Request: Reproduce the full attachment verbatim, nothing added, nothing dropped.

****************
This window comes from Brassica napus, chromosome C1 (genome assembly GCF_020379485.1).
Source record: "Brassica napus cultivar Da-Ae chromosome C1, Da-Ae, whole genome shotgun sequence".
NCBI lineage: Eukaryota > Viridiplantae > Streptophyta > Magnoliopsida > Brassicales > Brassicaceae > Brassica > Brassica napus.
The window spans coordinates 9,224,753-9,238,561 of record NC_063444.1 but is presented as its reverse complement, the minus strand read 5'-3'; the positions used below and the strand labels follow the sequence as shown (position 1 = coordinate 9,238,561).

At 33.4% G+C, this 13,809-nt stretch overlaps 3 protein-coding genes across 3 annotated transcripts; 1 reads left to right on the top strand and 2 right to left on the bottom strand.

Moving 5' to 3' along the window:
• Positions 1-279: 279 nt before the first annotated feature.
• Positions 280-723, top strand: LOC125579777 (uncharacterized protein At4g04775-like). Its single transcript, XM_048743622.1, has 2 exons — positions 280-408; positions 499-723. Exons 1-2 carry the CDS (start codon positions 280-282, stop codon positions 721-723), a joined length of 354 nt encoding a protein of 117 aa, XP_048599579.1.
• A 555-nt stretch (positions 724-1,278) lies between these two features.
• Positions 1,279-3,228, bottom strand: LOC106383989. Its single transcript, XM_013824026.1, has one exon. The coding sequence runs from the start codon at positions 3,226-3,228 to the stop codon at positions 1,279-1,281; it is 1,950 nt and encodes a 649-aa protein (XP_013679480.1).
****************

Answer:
This window comes from Brassica napus, chromosome C1 (genome assembly GCF_020379485.1).
Source record: "Brassica napus cultivar Da-Ae chromosome C1, Da-Ae, whole genome shotgun sequence".
NCBI lineage: Eukaryota > Viridiplantae > Streptophyta > Magnoliopsida > Brassicales > Brassicaceae > Brassica > Brassica napus.
The window spans coordinates 9,224,753-9,238,561 of record NC_063444.1 but is presented as its reverse complement, the minus strand read 5'-3'; the positions used below and the strand labels follow the sequence as shown (position 1 = coordinate 9,238,561).

At 33.4% G+C, this 13,809-nt stretch overlaps 3 protein-coding genes across 3 annotated transcripts; 1 reads left to right on the top strand and 2 right to left on the bottom strand.

Moving 5' to 3' along the window:
• Positions 1-279: 279 nt before the first annotated feature.
• Positions 280-723, top strand: LOC125579777 (uncharacterized protein At4g04775-like). Its single transcript, XM_048743622.1, has 2 exons — positions 280-408; positions 499-723. Exons 1-2 carry the CDS (start codon positions 280-282, stop codon positions 721-723), a joined length of 354 nt encoding a protein of 117 aa, XP_048599579.1.
• A 555-nt stretch (positions 724-1,278) lies between these two features.
• Positions 1,279-3,228, bottom strand: LOC106383989. Its single transcript, XM_013824026.1, has one exon. The coding sequence runs from the start codon at positions 3,226-3,228 to the stop codon at positions 1,279-1,281; it is 1,950 nt and encodes a 649-aa protein (XP_013679480.1).